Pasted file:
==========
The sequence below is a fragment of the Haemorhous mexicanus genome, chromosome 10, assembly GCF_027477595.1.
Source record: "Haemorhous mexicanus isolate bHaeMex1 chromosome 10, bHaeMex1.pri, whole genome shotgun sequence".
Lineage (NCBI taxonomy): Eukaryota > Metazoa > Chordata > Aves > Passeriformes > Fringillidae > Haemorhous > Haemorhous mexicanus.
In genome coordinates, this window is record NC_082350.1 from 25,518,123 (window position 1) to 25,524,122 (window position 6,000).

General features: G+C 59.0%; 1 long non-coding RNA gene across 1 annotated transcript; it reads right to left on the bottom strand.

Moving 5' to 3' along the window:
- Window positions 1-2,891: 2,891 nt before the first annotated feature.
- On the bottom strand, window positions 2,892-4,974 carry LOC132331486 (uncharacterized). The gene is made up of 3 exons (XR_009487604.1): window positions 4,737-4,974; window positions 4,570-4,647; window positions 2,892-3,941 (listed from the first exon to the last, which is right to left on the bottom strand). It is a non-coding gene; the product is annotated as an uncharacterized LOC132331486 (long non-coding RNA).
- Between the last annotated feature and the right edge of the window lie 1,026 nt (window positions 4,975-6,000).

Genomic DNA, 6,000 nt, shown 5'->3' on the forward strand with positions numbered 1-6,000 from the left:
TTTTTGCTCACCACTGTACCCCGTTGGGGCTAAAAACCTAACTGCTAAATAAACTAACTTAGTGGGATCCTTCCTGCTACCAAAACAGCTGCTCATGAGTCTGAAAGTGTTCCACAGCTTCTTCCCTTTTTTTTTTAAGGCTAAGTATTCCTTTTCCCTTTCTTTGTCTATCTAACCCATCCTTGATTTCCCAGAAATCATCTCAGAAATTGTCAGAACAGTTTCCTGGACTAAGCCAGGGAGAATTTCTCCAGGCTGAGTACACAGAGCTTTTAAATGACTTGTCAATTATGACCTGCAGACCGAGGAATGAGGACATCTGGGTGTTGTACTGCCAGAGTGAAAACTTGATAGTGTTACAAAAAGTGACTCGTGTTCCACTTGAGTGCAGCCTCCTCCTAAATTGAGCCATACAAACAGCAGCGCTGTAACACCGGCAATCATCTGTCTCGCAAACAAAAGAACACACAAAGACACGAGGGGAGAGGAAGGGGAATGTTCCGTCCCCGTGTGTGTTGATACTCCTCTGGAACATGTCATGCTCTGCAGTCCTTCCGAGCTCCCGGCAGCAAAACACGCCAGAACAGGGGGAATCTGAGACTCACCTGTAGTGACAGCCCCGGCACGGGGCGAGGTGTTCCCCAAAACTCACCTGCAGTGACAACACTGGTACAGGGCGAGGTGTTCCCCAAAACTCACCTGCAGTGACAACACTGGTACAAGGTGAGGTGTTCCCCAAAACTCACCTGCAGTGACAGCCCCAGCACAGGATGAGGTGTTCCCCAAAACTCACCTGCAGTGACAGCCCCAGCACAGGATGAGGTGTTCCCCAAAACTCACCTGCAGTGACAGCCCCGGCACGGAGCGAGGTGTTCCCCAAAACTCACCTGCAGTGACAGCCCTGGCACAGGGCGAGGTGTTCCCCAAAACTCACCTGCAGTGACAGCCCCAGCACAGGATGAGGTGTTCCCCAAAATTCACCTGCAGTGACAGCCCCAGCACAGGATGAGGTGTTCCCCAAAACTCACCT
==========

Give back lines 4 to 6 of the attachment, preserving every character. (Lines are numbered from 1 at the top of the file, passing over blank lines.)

In genome coordinates, this window is record NC_082350.1 from 25,518,123 (window position 1) to 25,524,122 (window position 6,000).

General features: G+C 59.0%; 1 long non-coding RNA gene across 1 annotated transcript; it reads right to left on the bottom strand.

Moving 5' to 3' along the window: